I have to walk 30 minutes round trip to get food of any kind. I’m busy and it’s lovely. Idle hands are the devil’s something I can’t remember. But he seems farther away when I’m with people and with a purpose.
I nap. So much. It’s so dang hot. It’s been up to 45+C (which is Fahrenheit for a thousand) and I fall asleep without meaning to because there is no other way to survive. I don’t have AC, I’ve been too cheap to buy another fan, and just martyr myself into living with the somewhat helpful spinning thing in my room, that mostly blows my hair all around my face, which makes me think bugs are landing on me, and so I can’t sleep unless exhausted or drugged. But I get home from work or the beach or anything, and lay down for juuuuuust a second, and then wake up 40 minutes later. I’ve kind of perfected the cat nap. I take about five a day. I’m actually sleeping right now.
I’ve slowed down. Maybe it’s just too hot to be impatient, or to expect too much, or to be bitchy. Maybe I was just born to be this mellow. Things happen and I can almost look at myself from a third person perspective and wait for me to freak out, and I’m more like… “okay. well. so. what are some ideas that make sense enough to think about?” I walk slower. There’s stuff to look at, bugs to dodge, live wires dangling, open manholes. It pays to pay attention to where you’re going. I wait in line for an hour to buy two items at the grocery store and am not bothered. I have outgrown walking past people, just figuring God wants me to walk slower. We applied for checking accounts in August. It’s February. I still don’t have a proper debit card, but hey. What are you gonna do. And then today at staff meeting, they announced we were switching banks! But who cares. Complaining is exhausting, so I can’t be bothered to complain.
My chill factor has gone up. I’m still excitable in what is probably an annoying way about things like….french fries at lunch, or a fresh batch of ice cubes at home, but I feel like I’ve grown a new patience bone. It sits above my eyebrow, and it’s connected to a half-smile muscle. And sometime it causes a reflex that makes my shoulders shrug.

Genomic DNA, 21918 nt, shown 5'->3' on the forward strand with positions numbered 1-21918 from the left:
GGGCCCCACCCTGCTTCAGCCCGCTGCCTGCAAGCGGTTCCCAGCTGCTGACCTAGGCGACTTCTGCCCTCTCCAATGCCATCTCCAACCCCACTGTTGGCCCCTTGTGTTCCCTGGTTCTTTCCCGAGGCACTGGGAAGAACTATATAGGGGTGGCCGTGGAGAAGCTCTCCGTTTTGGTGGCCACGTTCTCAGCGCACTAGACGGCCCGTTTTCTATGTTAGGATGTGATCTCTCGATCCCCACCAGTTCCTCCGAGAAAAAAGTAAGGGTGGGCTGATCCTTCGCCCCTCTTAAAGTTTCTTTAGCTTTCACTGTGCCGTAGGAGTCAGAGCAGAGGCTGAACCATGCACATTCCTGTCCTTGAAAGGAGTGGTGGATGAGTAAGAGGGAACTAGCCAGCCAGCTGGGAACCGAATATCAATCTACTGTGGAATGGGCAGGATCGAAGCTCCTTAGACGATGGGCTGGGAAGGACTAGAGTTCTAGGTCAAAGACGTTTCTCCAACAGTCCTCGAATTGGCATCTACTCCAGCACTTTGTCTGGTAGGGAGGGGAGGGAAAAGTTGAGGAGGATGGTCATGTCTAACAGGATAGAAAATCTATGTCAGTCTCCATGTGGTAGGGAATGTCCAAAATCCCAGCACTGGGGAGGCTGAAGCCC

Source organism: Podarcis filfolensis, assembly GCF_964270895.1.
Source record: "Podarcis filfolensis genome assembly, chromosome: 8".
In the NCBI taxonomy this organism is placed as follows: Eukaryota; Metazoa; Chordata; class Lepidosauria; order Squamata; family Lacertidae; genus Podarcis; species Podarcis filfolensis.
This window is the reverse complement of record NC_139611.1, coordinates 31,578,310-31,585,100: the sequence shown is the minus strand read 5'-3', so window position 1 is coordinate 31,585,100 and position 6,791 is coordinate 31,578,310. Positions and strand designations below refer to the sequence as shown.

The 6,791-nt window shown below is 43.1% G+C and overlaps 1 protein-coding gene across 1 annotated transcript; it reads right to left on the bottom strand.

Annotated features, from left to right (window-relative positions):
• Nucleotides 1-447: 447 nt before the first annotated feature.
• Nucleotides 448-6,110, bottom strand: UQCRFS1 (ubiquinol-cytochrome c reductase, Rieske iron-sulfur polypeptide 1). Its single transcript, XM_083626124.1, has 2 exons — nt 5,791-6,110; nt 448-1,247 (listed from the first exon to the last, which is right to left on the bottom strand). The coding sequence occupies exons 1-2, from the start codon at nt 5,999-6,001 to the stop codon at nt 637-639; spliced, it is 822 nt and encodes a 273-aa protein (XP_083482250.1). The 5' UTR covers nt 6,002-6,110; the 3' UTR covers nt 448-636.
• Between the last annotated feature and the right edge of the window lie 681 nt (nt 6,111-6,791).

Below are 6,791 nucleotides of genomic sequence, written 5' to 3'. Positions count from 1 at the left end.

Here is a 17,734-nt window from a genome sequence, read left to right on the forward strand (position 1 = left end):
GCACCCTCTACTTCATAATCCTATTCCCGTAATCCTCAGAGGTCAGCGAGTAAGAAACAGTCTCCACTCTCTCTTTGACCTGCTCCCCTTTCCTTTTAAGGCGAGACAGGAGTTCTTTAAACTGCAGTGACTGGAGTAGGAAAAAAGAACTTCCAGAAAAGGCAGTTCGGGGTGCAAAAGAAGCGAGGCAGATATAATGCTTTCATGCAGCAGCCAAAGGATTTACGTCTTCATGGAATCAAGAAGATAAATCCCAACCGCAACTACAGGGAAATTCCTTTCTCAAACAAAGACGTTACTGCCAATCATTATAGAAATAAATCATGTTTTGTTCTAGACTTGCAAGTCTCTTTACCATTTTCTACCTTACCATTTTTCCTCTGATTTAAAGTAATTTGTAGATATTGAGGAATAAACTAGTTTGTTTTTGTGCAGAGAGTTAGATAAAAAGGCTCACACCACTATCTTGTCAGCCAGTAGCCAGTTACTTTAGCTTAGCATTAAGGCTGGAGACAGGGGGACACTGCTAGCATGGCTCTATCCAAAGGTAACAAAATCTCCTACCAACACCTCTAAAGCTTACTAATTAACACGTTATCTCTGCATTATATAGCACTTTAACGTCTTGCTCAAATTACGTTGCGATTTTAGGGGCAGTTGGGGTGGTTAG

What I’m trying to say, and probably doing a terrible job of it, is this – I realize not everyone has the opportunity to travel or move abroad. My profession, my God-given rebellion towards responsibility and structure and expectations, and also God-given (I have to believe it is) disregard for most matters of hygiene, safety, or reliability, have led me to various places, with various degrees of success. And it’s kickass here.
It’s not easy to teach – nothing about the job is easy, except hanging out with kids and watching youtube videos of guilty cats, as I did today with a new Norwegian girl who was crying this morning about coming to school. Sometimes I get to be the “fun aunt” who comes in to class, always has gum, and plays a lot of sight word bingo. Loving kids is easy. The planning, the emails, the meetings, the paperwork stuff that is a necessary evil of teaching is not easy to get motivated to do, but it’s not necessarily hard. There’s a difference.
I just want to record, to remind myself, that it’s good to be me. It’s good to do what you know God wants you to do. In this moment, sitting in my apartment, collecting water for the impending cyclone, wondering how long until the power goes out, locating my candles and headlamp for that moment, rationing canned goods, refusing to face a natural disaster without a mason jar of wine, Pinteresting ESL games, trying to find pop songs without adult references that I could use to teach vocab or grammar (and boy, what a hard game this is!). It’s good to be me. I’m having a helluva time. Come visit. :)